campuses or anywhere else, deserve to be heard,” Isabel Barni, opinion editor of the Current, said in response to the importance of diverse people speaking out. “If they need to gather their courage in themselves or borrow their bravery from others, the act of anyone contributing will result in awareness and change.” The sheer amount of people who are able to contribute to the “Me Too” movement brings to light how large the sexual discrimination issue is in American culture. While the number of women coming forward is shameful, they are also a representationof hope for the future. With these voices coming together, a change can be made. A New Member Of The Current: The Current newspaper staff would like to welcome Taylor Yamamoto to the workplace. He is taking over as the A&E Editor and will be working on future issues.

Editorials reflect the opinions of the entire editing staff of the Current.

The Lost Importance Of Martin Luther King Jr. By: Kinsey Miller Staff Writer

While many college aged kids know who Martin Luther King Jr. is, many only see the holiday as a day of relaxation. Thanks to King, students across the nation are allowed to stay home on the third Monday of every January. To many, this important day is no more than an additional 24 hours to finish homework, hang out with friends, and sleep in. While people claim to appreciate the day, they also fail to consider the work behind bringing this national holiday into existence. King was born on Jan. 15, 1929. He grew up in Atlanta, GA with his parents and two siblings. He followed in his father’s footsteps and became a reverend. He, just like his father, worked to end racial segregation. People today, students and workers alike, do not realize how hard King worked so that anyone can sit where they’d like, whether it be on a bus or in a restaurant. Many fail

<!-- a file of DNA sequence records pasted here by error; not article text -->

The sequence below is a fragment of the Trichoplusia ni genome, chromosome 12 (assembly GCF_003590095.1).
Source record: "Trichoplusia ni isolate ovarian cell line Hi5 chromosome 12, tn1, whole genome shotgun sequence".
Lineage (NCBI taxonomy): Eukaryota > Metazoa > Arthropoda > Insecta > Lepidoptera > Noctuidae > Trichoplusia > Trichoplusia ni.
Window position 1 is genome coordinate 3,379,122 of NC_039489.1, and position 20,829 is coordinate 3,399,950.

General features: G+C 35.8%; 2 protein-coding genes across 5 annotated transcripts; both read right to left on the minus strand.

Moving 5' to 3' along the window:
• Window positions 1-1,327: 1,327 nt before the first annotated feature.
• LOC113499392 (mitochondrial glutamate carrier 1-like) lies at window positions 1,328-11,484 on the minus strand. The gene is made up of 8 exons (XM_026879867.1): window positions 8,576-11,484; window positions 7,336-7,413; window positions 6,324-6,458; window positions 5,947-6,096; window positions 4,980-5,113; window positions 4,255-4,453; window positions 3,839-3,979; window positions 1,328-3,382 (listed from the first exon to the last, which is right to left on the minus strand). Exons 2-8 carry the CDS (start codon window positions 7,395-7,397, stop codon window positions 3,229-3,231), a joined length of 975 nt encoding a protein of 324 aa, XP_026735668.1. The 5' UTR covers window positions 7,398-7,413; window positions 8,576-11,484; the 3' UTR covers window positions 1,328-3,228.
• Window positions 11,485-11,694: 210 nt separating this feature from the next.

Editorial Policy

to remember the steps this man took to end racial division. A Running Start student who wished to remain anonymous said, “It’s nice to have the day off, [so] I just slept all day.” Most students have never had to face a rejection of their educational rights. This is all because of people like King. However, today’s students tend to take advantage of all the hard work that King did for the nation. He worked endlessly to terminate segregation. He wanted both his kids and every other child born with black, yellow or tan skin to be able to go to school wherever they wanted. King fought for the belief that students should be able to get an education without having to worry simply because of the color of their skin. Jose Munoz, a second year student, said, “I don’t think I would be in school if there was still segregation...[but this holiday is just] a regular day. Some people may need time to themselves.” Society today would definitely be different than it is if it weren’t for